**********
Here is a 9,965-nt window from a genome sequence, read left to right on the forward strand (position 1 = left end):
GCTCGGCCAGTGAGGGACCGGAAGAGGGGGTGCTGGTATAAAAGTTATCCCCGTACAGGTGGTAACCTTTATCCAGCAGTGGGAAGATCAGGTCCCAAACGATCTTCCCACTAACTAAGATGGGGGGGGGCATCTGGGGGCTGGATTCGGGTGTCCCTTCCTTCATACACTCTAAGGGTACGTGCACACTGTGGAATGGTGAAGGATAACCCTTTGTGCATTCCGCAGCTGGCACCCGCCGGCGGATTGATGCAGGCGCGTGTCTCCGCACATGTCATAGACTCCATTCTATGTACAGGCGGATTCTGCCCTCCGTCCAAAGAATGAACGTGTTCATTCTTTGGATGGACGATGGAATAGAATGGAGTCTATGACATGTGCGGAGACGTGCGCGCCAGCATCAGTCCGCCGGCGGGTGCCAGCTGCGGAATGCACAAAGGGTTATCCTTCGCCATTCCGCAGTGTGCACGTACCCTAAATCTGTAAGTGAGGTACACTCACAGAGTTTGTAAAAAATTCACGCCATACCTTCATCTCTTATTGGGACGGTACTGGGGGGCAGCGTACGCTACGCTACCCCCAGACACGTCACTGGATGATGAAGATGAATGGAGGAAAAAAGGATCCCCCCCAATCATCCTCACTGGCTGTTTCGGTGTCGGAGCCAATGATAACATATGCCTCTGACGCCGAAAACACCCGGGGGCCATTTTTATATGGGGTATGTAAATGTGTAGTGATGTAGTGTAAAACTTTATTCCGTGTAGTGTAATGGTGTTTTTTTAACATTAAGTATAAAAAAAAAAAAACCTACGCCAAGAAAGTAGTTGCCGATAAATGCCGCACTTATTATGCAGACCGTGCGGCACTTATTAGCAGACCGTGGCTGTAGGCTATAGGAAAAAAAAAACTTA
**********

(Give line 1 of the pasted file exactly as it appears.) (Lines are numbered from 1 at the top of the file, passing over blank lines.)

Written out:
Here is a 9,965-nt window from a genome sequence, read left to right on the forward strand (position 1 = left end):